Sikorsky S-76A++, Eugene Island, Gulf of Mexico, Oct. 22, 2006–The Petroleum Helicopters S-76 was destroyed when it crashed into the Gulf of Mexico while landing at the offshore platform Eugene Island Block 259, in VMC. The 16,848-hour ATP-rated pilot was not injured and the 1,731-hour commercial copilot received only minor injuries.
A largely abandoned manufacturing facility adjacent to the Eastern West Virginia Regional Airport/Shepherd Field (MRB) in Martinsburg, W.Va., could become an FBO complex aimed at business/corporate aviation if two area businessmen have their way.
Air Security International reported yesterday that at least three “explosive devices” detonated at approximately 4:30 a.m. local time on March 24 and bomb disposal technicians disarmed two others in Grand Junction, Colo. According to ASI, the devices were found outside the homes of employees of Serco Group, a company that operates the control tower at Grand Junction Walker Field Airport. No injuries were reported in the explosions.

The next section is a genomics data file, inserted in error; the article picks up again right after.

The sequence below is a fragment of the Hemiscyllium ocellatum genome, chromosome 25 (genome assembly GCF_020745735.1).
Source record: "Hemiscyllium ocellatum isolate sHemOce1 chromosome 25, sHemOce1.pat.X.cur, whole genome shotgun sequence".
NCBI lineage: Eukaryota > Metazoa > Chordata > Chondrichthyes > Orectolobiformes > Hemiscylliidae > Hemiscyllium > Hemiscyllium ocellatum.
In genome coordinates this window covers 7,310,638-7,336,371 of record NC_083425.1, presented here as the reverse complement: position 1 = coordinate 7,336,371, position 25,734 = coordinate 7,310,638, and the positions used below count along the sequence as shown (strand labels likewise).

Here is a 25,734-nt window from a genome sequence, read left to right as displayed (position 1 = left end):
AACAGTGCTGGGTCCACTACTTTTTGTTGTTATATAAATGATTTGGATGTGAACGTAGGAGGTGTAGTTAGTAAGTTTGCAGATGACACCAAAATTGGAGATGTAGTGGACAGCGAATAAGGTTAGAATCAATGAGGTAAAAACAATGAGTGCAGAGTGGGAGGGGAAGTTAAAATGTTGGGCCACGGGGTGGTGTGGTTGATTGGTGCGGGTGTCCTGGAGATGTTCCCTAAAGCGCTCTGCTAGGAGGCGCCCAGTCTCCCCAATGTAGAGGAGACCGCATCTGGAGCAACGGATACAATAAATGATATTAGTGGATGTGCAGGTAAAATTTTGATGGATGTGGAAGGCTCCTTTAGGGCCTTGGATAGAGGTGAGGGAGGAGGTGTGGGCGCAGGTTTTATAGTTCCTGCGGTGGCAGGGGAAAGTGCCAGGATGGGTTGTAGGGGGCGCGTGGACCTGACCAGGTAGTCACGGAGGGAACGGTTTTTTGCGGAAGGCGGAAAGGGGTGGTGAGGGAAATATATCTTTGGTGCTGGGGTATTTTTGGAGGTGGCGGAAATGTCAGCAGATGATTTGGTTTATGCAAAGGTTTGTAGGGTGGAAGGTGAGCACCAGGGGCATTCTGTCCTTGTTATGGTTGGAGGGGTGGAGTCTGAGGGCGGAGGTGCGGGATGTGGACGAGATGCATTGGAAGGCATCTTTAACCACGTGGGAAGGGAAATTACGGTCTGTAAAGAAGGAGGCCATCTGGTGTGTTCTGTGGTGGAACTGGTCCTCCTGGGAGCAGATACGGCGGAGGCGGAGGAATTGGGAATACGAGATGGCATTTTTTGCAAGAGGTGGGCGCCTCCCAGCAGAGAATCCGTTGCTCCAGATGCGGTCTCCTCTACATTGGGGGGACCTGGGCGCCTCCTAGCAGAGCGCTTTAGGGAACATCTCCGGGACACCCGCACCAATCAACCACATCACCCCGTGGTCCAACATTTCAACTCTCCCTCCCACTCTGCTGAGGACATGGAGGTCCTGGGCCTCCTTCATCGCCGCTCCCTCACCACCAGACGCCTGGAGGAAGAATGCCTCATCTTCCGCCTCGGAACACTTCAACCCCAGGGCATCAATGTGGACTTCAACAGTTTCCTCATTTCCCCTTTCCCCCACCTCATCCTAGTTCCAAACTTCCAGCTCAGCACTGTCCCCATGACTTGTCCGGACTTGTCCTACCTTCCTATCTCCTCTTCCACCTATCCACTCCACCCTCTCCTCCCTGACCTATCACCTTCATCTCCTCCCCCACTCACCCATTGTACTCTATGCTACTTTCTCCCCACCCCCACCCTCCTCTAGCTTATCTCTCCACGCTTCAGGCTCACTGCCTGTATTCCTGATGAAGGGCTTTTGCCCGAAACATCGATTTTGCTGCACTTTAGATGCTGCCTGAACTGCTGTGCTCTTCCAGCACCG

Nathan Landow doesn’t like the acronym FBO. The new Dulles Jet Center (DJC) that he and his sons built on the east side of Dulles International Airport in Virginia looks like an FBO, but he calls it a “flight service center.” It offers traditional FBO services in a facility convenient to Runway 19.
In mid-October the doors opened at Dulles Jet Center, the third FBO at Washington Dulles International Airport. Dulles Jet Center offers 160,000 sq ft of hangar space, a three-story, 25,000-sq-ft terminal/office building and 300,000 sq ft of ramp space. Nearby Signature Flight Support will provide fuel and other ground support services to Dulles Jet Center customers.
According to aviation professionals responding to this year’s AIN FBO survey, Piedmont Hawthorne at Washington Dulles International Airport (IAD) is the most popular gathering place for business aviation. The FBO received 420 evaluations, 81 more (about 24 percent) than its nearest competitor, Las Vegas Executive Air Terminal at McCarran International Airport.
Bell 206B JetRanger, Gulf of Mexico, Aug. 18, 2005–The NTSB concluded that the pilot’s improper fuel calculations caused the Air Logistics JetRanger to crash into the Gulf of Mexico because of fuel exhaustion. The pilot had enough fuel for approximately one hour and 50 minutes with no reserve when he flew to an oil platform, where oil was spotted on the side of the fuselage.
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